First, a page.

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Application for safe injection site 'takes a back seat' amid COVID-19

'COVID-19, unfortunately, is putting many things on hold, including a number of pressing issues. However, I recognize the reality,' says Barrie mayor
2020-04-13 Harm reduction
Several harm reduction tools were on display during a public drop-in session on March 20, 2019 at the Barrie City Hall Rotunda. Raymond Bowe/BarrieToday

Local public health officials have put their application for a proposed supervised consumption site (SCS) in Barrie on hold while they navigate through the COVID-19 pandemic. 

Included in this week's council package was an email co-signed by Lynne Cheliak, director of community mental health and addictions services with the Canadian Mental Health Association (CMHA), and Dr. Lisa Simon, who's the associate medical officer of health with the Simcoe Muskoka District Health Unit. Those are the two primary organizations behind the application being developed to be sent to the province for final approval. 

In the email, they update council members on the situation. 

"It is with careful consideration between the applicant and co-applicant for a Barrie supervised consumption site that the work towards an SCS proposal for Barrie be placed on hold until further notice," they wrote.  

In recent years, the Barrie area has had one of the worst drug problems in the province. 

According to health unit statistics, however, the number of emergency-room (ER) visits for opioid poisoning at Simcoe-Muskoka hospitals has been down so far this year. There were 34 ER visits in January, down from 37 in January 2019, and 35 in February, which is a significant reduction from the 66 visits seen in February 2019. The data is considered "preliminary."

In early March, the health unit issued an alert saying there had been a "sustained increase" in emergency department visits due to drug overdoses in Orillia and Barrie.

Health officials believe an SCS in Barrie could help with the city's drug problem. 

Supervised consumption sites provide a safe and clean space for people to use their own drugs under the care of nursing staff. An SCS can also connect drug users to doctors, treatment and other health and social services.

One of the potential locations that has been mentioned for an SCS was in downtown Barrie in space on Mulcaster Street. Health officials have said the location should be in area where the need is highest and most of the drug use occurs. 

Barrie Mayor Jeff Lehman said he understands the current situation and the rationale behind putting the SCS application on the back burner for now. 

"While the SCS is obviously hugely important, the risk to the community of COVID-19 has to be the top priority right now," Lehman told BarrieToday.

"COVID-19, unfortunately, is putting many things on hold, including a number of pressing issues," he added. "However, I recognize the reality."

The health unit and CMHA have been busy responding to the COVID-19 outbreak with the redeployment of staff and resources to address needs of the community.

"Unfortunately at this time, neither organization has the capacity to actively continue the work of this application process," Simon and Cheliak wrote in their email. "Please know that this was a difficult decision to be made and thoughtfully considered. We hope that our community understands our need to pause this work in order to address this evolving pandemic."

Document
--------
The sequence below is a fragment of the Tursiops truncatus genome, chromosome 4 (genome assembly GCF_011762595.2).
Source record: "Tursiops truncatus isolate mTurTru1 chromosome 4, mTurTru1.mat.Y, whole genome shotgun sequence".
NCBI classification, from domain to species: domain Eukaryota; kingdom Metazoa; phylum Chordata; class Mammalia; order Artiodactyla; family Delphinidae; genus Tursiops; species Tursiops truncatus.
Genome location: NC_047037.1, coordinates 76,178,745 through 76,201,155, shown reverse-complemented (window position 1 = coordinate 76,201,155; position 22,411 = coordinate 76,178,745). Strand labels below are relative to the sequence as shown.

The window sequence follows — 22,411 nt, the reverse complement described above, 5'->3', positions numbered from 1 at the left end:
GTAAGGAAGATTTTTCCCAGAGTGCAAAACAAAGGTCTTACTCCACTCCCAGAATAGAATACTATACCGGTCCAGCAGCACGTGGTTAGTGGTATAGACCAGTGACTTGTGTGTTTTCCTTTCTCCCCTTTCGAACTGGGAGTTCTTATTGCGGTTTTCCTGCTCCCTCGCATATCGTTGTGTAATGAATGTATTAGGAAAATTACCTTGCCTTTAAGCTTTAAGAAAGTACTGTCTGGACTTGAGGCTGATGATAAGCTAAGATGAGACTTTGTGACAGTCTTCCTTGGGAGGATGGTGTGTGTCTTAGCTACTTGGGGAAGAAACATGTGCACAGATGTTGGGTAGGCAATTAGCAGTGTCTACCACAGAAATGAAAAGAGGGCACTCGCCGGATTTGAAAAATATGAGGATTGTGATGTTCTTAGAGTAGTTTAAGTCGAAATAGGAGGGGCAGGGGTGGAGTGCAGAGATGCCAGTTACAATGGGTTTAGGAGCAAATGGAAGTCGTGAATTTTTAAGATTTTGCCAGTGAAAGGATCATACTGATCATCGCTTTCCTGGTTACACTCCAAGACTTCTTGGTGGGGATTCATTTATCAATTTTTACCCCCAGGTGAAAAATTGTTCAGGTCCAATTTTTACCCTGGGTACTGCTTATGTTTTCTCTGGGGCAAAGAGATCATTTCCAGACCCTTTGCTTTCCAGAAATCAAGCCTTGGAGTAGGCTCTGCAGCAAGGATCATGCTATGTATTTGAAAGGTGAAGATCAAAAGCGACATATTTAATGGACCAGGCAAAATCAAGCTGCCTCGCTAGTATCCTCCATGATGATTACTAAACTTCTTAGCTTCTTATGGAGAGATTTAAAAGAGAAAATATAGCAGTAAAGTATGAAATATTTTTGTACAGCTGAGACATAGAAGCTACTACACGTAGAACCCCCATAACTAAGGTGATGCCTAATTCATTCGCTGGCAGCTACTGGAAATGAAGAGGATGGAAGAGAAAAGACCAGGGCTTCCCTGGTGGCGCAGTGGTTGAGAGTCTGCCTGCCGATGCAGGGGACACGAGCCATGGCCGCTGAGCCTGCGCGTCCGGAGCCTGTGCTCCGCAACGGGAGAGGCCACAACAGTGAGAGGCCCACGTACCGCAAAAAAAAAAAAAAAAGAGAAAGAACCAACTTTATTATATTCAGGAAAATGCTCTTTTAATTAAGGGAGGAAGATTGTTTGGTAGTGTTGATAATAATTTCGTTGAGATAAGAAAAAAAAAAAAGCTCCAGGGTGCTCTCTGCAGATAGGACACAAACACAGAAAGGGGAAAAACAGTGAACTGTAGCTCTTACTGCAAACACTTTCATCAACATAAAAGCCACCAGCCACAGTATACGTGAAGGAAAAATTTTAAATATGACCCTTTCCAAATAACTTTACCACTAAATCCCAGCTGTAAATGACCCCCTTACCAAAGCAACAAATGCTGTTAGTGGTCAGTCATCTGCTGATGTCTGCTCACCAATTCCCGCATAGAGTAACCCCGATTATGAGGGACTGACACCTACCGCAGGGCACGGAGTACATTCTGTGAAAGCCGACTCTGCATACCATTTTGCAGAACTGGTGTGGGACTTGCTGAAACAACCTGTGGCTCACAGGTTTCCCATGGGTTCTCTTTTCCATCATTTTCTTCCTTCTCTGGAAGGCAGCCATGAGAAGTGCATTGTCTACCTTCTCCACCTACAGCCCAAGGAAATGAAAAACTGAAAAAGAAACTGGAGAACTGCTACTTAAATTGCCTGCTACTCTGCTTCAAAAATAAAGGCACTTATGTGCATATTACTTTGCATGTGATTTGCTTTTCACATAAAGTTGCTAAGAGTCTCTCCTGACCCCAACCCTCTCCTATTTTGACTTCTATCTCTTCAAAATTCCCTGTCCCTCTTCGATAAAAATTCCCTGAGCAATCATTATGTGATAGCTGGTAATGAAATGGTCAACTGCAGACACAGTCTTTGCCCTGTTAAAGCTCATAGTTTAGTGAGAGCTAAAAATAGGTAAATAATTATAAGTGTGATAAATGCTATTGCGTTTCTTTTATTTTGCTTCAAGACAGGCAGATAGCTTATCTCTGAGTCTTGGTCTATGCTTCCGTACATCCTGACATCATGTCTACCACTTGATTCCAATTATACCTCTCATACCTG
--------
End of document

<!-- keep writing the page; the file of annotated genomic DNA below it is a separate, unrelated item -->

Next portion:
Lehman said one of the side effects of COVID-19 is that "many important health initiatives have had to take a back seat, which is one of my concerns as the situation continues."

In the meantime, people with addiction issues will continue to go without a facility such as a possible SCS in Barrie. 

"The reality is, with the health-care (sector) switching over to fighting COVID with most/all of its capacity, and many service agencies having to curtail activities due to distancing requirements, we could see people suffering more severely from other health conditions," Lehman said. 

"Fortunately, I think our local health-care system and first-responders are continuing to be able to respond to and treat most of those who need their help," the mayor added. "I’m hoping this continues as the crisis progresses, but it's why we are paying extra attention to what we’re hearing from first-responders and the organizations that continue to do outreach in Barrie."

There is no timeline for when the SCS application could be revisited. 

Public-health officials expect work to resume "as soon as the situation permits."

Back in November, city police responded to some concerns raised by Coun. Sergio Morales the previous summer around a proposed injection site for downtown Barrie. The information from police included some of the pros and cons around having an SCS in the city. 

This also isn't the first time the local application has been delayed. In September 2018, Minister of Health and Long-Term Care Christine Elliott called for more time to look into the issue around provincially approved overdose prevention sites across Ontario before allowing cities to operate such facilities. 

Although SCS facilities are provincially approved, the Ontario government has sought input from municipal politicians. 

In March 2019, the Ontario government approved 15 sites in areas deemed to have "the greatest need" for what the province calls Consumption and Treatment Services (CTS) after reviewing several applications. That included six sites in Toronto, three in Ottawa as well as one in each of London, Guelph, Hamilton, Kingston, St. Catharines and Thunder Bay.




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